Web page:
When compared to cloud non-native deployments, the focus shifts from perimeter security to runtime security in the cloud. While minimizing attack surface is important, it is also crucial to ensure comprehensive runtime security.
When there is a large code base to protect, protecting all the code is not practically feasible. Runtime protection acts as the last line of defense, detecting attacks that execute unauthorized code in real time.
Cloud Workload Protection Platforms (CWPP) are designed to protect your workloads regardless of their environment. CWPP solutions help prevent in-memory exploitation, which could otherwise go undetected in static disk-based vulnerability scanning. Alternatively, attackers can gain control over your resources by using legitimate software to inject malicious code. This would generally go unnoticed by security tools, as observed in the cyber attack by TeamTNT that utilized Weave Scope.
Undetected Threats in Linux
Linux is traditionally considered secure, as it has features like SELinux and restricted user access, which is reinforced with cloud firewalls and access control mechanisms. However, recent trends show that Linux is increasingly becoming a preferred target for attackers.
Traditional Windows endpoint threat detection and response mechanisms could fall short here since it is an entirely different platform. You should consider tools that are specialized in providing advanced threat detection and security management capabilities for your cloud-native Linux workloads.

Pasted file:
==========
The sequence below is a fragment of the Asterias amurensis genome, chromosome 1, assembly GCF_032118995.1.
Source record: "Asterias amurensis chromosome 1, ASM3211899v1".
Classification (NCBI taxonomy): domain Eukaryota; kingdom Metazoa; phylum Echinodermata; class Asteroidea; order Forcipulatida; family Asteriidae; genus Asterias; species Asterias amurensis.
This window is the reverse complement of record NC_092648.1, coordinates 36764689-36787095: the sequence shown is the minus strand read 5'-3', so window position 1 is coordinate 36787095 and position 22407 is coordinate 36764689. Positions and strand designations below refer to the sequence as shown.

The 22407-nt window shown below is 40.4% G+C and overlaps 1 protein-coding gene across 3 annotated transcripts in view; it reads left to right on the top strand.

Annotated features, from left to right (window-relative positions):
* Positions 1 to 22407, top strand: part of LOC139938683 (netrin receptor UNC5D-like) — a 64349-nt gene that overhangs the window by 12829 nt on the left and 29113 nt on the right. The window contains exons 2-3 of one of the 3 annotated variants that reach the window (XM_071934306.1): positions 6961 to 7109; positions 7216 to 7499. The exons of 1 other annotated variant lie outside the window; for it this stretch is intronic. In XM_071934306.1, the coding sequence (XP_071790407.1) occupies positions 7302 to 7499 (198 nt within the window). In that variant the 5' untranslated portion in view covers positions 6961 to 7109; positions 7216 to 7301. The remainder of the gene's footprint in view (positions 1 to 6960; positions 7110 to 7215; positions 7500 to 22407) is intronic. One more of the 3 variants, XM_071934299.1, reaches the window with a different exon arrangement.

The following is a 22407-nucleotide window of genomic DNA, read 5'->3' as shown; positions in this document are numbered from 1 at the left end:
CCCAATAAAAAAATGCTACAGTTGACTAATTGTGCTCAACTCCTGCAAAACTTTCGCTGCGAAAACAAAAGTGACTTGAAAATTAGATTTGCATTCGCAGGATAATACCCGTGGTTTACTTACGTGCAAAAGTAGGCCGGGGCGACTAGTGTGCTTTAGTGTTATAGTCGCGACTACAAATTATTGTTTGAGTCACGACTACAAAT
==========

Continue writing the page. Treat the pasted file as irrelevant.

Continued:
Microservice-based architectures have found their home in the cloud with a number of options, including managed container and container orchestration services, as well as serverless deployments. Managed K8s services are popular, as the control plane of the clusters are maintained by the cloud service provider.
However, keep in mind that the cloud follows a shared responsibility model, where ownership of workload security is still with the customer. Defense-in-depth security practices for cloud-native microservices should include guardrails at all layers, such as the cluster, containers and code security.
The different options for cluster security include implementation of RBAC, pod security, network security, and comprehensive application secrets management.
Moving one layer deeper to containers, where the workloads are deployed, it is recommended to implement image scanning to identify compromised images. Enabling the principle of least privilege (PoLP) for users will help to protect against unauthorized access to containers. You should also avoid security anti-patterns, such as disabling SELinux, host root access, and privilege elevation. Any configuration change should be enabled only through CI/CD pipelines, and deviations should be strictly monitored and reported.
In addition to cluster and container security, you should also ensure code security through static code analysis, third-party library scanning for vulnerabilities, use of automated tools to protect from known attacks, port restriction, and other means.
Cloud-native security strategy implementation is often a U-turn from what many organizations are accustomed to in traditional cloud non-native environments. While migrating to the cloud, cloud-native apps and services—and their associated security practices—should take precedence, with integration of best practices right into the code from the design phase.
The cloud demands greater vigilance. No matter how secure your deployments are, vulnerable third-party software, LotL attacks, and other threats mean it’s a constant battle to protect your runtime environment. This is why CWPPs are so important. Runtime protection, Linux threat detection, end-to-end visibility, and prevention of breaches using specialized CWPP solutions should all be factored into your security strategy for comprehensive protection of your application stack.